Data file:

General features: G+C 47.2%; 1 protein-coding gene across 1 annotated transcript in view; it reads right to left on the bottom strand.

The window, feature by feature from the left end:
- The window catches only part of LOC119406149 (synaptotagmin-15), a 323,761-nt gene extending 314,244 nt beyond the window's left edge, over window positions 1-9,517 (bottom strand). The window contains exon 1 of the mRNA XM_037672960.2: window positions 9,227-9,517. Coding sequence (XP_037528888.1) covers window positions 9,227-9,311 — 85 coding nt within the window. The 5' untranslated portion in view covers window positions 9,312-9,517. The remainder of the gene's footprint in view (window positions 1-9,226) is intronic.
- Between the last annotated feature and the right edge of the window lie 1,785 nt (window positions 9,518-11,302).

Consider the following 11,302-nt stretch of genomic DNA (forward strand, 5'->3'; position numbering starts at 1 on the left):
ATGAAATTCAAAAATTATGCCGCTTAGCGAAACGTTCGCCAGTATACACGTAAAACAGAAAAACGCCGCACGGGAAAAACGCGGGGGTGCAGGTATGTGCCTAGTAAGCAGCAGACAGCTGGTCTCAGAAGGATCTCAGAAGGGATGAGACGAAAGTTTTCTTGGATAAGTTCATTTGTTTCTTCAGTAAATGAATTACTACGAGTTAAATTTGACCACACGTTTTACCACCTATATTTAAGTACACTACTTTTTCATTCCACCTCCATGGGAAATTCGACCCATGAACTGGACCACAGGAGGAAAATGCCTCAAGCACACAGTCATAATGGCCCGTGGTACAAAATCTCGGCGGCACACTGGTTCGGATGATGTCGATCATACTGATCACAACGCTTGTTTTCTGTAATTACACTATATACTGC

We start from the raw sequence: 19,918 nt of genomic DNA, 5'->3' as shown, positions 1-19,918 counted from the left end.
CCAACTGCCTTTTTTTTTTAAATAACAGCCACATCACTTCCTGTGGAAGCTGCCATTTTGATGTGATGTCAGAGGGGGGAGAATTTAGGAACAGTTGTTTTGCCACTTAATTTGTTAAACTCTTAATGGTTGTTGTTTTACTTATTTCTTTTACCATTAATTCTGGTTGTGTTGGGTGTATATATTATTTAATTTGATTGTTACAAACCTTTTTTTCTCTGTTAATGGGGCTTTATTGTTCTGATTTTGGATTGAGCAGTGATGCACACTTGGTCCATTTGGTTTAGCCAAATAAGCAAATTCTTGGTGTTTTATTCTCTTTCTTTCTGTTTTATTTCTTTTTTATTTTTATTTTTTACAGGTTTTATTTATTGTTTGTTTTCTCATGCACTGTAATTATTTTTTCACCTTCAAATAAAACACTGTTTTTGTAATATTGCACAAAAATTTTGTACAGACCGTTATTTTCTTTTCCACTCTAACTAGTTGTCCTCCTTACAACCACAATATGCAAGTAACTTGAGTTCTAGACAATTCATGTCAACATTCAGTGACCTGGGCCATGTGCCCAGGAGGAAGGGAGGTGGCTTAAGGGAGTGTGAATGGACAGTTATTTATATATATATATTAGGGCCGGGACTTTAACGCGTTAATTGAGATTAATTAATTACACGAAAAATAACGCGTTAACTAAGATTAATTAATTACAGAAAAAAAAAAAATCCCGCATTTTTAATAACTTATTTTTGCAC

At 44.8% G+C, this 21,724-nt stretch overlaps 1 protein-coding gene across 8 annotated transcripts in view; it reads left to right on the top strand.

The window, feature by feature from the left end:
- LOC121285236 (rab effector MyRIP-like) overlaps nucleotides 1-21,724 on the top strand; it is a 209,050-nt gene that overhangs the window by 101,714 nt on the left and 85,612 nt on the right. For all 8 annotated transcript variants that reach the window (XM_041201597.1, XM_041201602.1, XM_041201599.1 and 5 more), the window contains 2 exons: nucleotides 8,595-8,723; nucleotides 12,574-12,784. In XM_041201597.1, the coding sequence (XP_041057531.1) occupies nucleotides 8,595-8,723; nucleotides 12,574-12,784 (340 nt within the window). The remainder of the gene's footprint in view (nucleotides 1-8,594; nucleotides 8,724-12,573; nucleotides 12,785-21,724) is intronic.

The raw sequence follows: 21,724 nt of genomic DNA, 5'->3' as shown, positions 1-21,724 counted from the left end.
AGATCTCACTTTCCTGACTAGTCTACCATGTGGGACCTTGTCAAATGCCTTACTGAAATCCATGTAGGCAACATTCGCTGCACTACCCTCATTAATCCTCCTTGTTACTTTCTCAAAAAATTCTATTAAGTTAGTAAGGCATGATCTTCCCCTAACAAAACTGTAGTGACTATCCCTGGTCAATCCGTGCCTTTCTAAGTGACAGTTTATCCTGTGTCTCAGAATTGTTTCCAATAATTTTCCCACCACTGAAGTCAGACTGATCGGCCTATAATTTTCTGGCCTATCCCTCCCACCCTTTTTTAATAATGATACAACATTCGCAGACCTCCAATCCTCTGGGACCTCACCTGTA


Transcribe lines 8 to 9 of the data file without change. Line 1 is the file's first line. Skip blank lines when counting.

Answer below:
CCAACTGCCTTTTTTTTTTAAATAACAGCCACATCACTTCCTGTGGAAGCTGCCATTTTGATGTGATGTCAGAGGGGGGAGAATTTAGGAACAGTTGTTTTGCCACTTAATTTGTTAAACTCTTAATGGTTGTTGTTTTACTTATTTCTTTTACCATTAATTCTGGTTGTGTTGGGTGTATATATTATTTAATTTGATTGTTACAAACCTTTTTTTCTCTGTTAATGGGGCTTTATTGTTCTGATTTTGGATTGAGCAGTGATGCACACTTGGTCCATTTGGTTTAGCCAAATAAGCAAATTCTTGGTGTTTTATTCTCTTTCTTTCTGTTTTATTTCTTTTTTATTTTTATTTTTTACAGGTTTTATTTATTGTTTGTTTTCTCATGCACTGTAATTATTTTTTCACCTTCAAATAAAACACTGTTTTTGTAATATTGCACAAAAATTTTGTACAGACCGTTATTTTCTTTTCCACTCTAACTAGTTGTCCTCCTTACAACCACAATATGCAAGTAACTTGAGTTCTAGACAATTCATGTCAACATTCAGTGACCTGGGCCATGTGCCCAGGAGGAAGGGAGGTGGCTTAAGGGAGTGTGAATGGACAGTTATTTATATATATATATTAGGGCCGGGACTTTAACGCGTTAATTGAGATTAATTAATTACACGAAAAATAACGCGTTAACTAAGATTAATTAATTACAGAAAAAAAAAAAATCCCGCATTTTTAATAACTTATTTTTGCAC

At 44.8% G+C, this 21,724-nt stretch overlaps 1 protein-coding gene across 8 annotated transcripts in view; it reads left to right on the top strand.